Want a Better Diet? Get Wisdom.
Wisdom is supreme; therefore get wisdom. Though it cost all you have, get understanding. –a proverb of King Solomon
In our throw-away world, quality is expensive. We expect to pay more for well-made clothing, premium stadium seating and ace legal advice, so it might follow that good food is pricey food. This is, however, not the case. Good food requires wisdom more so than cents.
We know that a healthy diet includes these things: high fiber, low salt, low fat, fresh vegetables and organic fare. We know that the best diet takes into account such things as lifestyle and personal history. Perhaps you cannot eat gluten. Maybe you’ve given up red meat or cheese. It may be that you are in the midst of a raw food transition. No matter your personal dietary needs, or living situation, you can increase nutritional intake with a little wisdom. Following are five enabling ideas.
Good bread cannot be baked out of bad wheat. –Mischle Yisrael
Learn to read labels.
Many bread labels will blaze the words “whole wheat”, but please note that not all whole wheat breads are created equal. The fastest way to judge bread is by its cover. If the loaf in question has a stingy amount of whole wheat, the label will reflect that in the fiber content. Bread containing less than 5 grams of fiber per slice is not a great source of fiber, no matter what else the label may claim. Read about dietary fiber here.
A label may honestly claim ‘all natural ingredients’ and be far from a healthy food. Salt, for instance, is natural, as are non-hydrogenated fats. Few people in the industrialized world are eating too little fat and Americans consume sodium at heart-stopping rates. MSG, a natural flavoring, may actually be listed by those words. Read what the Center for Science in the Public Interest has to say about ‘all natural’ sodium enhanced chicken.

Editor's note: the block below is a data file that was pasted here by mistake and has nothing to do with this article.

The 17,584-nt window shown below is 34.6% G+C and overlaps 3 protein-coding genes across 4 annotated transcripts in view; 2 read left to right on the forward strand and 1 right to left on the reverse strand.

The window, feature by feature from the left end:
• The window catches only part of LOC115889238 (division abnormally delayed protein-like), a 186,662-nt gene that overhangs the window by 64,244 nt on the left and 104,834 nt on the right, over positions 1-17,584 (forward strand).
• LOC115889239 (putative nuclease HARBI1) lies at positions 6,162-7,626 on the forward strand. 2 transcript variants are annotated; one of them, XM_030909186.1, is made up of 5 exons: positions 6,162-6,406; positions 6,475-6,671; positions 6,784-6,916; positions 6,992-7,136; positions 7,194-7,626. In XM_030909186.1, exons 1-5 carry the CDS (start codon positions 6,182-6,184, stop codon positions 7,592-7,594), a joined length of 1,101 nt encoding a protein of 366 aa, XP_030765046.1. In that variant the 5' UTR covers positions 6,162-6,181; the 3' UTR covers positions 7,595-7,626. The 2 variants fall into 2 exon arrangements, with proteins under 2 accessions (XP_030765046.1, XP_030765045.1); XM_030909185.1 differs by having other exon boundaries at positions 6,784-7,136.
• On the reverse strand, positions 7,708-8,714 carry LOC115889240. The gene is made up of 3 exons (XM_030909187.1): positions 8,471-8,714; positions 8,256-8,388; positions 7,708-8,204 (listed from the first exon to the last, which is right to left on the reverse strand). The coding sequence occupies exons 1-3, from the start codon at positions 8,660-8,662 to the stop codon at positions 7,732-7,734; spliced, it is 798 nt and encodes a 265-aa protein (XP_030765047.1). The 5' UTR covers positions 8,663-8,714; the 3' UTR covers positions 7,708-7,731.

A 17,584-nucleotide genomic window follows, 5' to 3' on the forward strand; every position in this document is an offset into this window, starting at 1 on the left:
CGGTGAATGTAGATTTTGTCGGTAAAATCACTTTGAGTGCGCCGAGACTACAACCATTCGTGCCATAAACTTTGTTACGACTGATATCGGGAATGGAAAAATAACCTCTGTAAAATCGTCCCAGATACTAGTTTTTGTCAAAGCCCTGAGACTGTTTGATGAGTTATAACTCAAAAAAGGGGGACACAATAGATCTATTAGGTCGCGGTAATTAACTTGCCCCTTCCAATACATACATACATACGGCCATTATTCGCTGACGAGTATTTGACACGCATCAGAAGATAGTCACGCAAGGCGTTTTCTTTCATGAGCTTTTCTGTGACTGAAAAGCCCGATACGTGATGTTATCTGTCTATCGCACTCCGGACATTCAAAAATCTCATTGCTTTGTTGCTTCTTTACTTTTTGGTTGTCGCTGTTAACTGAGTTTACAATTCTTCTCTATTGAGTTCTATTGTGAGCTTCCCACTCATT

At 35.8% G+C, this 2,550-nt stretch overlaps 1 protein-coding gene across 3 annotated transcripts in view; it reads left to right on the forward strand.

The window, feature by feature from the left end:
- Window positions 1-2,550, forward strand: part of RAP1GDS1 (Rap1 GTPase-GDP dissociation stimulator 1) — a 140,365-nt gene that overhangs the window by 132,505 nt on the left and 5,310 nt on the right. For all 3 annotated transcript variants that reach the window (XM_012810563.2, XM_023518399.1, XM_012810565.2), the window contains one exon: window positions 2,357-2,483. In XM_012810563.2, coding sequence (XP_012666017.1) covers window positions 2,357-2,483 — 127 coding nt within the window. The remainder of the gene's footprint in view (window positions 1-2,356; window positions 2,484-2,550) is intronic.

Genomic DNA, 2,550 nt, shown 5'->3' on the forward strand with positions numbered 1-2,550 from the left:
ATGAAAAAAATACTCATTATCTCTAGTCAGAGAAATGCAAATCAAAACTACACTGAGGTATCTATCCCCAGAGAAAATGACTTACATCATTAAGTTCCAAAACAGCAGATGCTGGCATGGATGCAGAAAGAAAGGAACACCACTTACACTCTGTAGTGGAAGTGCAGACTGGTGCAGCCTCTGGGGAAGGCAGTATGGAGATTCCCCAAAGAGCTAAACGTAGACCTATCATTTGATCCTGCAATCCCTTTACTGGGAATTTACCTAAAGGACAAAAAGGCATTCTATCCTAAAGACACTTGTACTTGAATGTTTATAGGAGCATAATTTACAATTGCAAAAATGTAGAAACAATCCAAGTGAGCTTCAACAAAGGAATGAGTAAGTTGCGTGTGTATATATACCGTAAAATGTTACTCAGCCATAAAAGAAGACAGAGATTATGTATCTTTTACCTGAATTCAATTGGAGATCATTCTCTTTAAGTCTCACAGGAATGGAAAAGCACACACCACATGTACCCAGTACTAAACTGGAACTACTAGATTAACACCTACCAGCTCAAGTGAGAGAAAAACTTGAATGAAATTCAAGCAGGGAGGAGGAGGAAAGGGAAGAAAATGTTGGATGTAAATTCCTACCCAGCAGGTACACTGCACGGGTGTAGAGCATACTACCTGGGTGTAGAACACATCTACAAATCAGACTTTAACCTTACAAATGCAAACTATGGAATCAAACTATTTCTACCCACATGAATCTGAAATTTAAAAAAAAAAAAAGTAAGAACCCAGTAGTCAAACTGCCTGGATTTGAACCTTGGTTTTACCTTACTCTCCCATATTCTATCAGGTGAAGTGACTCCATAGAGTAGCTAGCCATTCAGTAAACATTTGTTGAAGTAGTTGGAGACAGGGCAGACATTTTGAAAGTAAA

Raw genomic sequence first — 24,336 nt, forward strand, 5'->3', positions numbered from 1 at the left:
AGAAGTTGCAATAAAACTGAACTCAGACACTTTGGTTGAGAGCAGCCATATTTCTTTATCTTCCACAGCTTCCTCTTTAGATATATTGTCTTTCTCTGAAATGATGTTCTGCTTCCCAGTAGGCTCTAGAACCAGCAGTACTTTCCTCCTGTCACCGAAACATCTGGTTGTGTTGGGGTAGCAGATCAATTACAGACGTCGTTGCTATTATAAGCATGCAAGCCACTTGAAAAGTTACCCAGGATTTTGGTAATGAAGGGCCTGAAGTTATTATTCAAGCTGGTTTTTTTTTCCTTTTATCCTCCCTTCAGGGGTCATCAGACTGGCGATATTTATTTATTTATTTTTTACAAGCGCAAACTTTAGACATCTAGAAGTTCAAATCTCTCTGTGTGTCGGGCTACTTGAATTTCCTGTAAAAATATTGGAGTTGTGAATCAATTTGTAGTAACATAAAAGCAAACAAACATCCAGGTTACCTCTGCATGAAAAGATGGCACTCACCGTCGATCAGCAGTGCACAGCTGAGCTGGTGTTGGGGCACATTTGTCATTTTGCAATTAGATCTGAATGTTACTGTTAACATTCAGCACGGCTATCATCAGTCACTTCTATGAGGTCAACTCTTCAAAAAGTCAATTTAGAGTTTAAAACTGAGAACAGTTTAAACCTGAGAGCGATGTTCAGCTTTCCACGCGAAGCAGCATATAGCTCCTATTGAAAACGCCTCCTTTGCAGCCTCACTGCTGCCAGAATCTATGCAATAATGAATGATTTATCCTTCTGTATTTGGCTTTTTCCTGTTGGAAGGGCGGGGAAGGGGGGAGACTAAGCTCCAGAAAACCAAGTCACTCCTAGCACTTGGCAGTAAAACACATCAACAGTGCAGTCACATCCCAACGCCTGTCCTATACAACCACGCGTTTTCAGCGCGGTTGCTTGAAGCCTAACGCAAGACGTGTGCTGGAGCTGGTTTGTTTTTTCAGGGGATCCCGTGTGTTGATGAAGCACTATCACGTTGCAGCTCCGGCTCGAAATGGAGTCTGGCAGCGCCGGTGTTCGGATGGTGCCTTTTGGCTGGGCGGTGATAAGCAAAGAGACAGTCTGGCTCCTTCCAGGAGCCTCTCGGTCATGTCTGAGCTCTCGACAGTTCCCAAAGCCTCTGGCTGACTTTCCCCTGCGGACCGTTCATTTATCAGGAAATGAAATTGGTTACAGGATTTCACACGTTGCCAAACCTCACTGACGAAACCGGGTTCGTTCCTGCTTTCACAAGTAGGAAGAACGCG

Educate yourself about what label jargon means, and you’ll quickly decide it time to cook from scratch, which leads me to my next point:
Learn to cook from scratch.
Commercially processed and packaged foods tend to contain unhealthy amounts of salt, sugar and fat, never mind the preservatives and genetically modified food stuffs. Mind you, not every food that you’ll find on the grocer’s shelf will kill you, but mass producing foods economically generally means use of fillers. Making sure those foods will look fresh, though they’ve been in transit or in storage for more months than you care to know, requires conditioners, additives and preservatives. Need to know more about food additives? Check out this informative chart of food additives by Center for Science in the Public Interest.
Much has been said about the use of additives in commercial foods. Studies have indicated that salt, fat and sugar are not only cost effective ingredients, they improve the manufacturer’s bottom line another way. They are addictive.
Is salt addictive? Read more here.
Is sugar addictive? Read more here.
Is junk food addictive? Read more here.
It’s a good day to cook from scratch!
In my area, a loaf of locally made organic whole wheat bread costs about the same as five pounds of organic flour: $4.40. Take about sixty cents worth of the flour, add a bit of salt and yeast, a teensy amount of sugar, a few tablespoons of butter, some water and milk and you’ll bake yourself a couple of fine whole wheat baguettes for a fraction of the cost of that one loaf of store bread. Not counting energy usage, I save roughly $27 on the 8 baguettes I make from five pounds of flour.